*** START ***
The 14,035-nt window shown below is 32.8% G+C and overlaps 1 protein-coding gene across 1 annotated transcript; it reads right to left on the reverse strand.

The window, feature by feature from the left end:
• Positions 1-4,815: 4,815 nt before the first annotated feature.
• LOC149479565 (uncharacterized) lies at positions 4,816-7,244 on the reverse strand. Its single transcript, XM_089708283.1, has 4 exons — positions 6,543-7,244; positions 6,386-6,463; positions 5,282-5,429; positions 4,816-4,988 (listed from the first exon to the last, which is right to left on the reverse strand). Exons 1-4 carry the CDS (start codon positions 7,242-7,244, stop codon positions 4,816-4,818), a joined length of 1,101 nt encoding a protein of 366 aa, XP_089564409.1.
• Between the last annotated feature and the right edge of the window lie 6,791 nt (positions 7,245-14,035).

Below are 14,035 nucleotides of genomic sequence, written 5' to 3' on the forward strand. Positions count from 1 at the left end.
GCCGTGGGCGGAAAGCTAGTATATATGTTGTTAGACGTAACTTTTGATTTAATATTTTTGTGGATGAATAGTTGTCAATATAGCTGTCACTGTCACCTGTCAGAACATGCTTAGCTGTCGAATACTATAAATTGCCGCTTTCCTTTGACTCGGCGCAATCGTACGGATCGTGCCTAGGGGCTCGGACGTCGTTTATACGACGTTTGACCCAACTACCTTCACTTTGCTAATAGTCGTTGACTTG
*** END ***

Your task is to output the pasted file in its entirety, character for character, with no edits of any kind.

The 14,035-nt window shown below is 32.8% G+C and overlaps 1 protein-coding gene across 1 annotated transcript; it reads right to left on the reverse strand.

The window, feature by feature from the left end:
• Positions 1-4,815: 4,815 nt before the first annotated feature.
• LOC149479565 (uncharacterized) lies at positions 4,816-7,244 on the reverse strand. Its single transcript, XM_089708283.1, has 4 exons — positions 6,543-7,244; positions 6,386-6,463; positions 5,282-5,429; positions 4,816-4,988 (listed from the first exon to the last, which is right to left on the reverse strand). Exons 1-4 carry the CDS (start codon positions 7,242-7,244, stop codon positions 4,816-4,818), a joined length of 1,101 nt encoding a protein of 366 aa, XP_089564409.1.
• Between the last annotated feature and the right edge of the window lie 6,791 nt (positions 7,245-14,035).

Below are 14,035 nucleotides of genomic sequence, written 5' to 3' on the forward strand. Positions count from 1 at the left end.
GCCGTGGGCGGAAAGCTAGTATATATGTTGTTAGACGTAACTTTTGATTTAATATTTTTGTGGATGAATAGTTGTCAATATAGCTGTCACTGTCACCTGTCAGAACATGCTTAGCTGTCGAATACTATAAATTGCCGCTTTCCTTTGACTCGGCGCAATCGTACGGATCGTGCCTAGGGGCTCGGACGTCGTTTATACGACGTTTGACCCAACTACCTTCACTTTGCTAATAGTCGTTGACTTG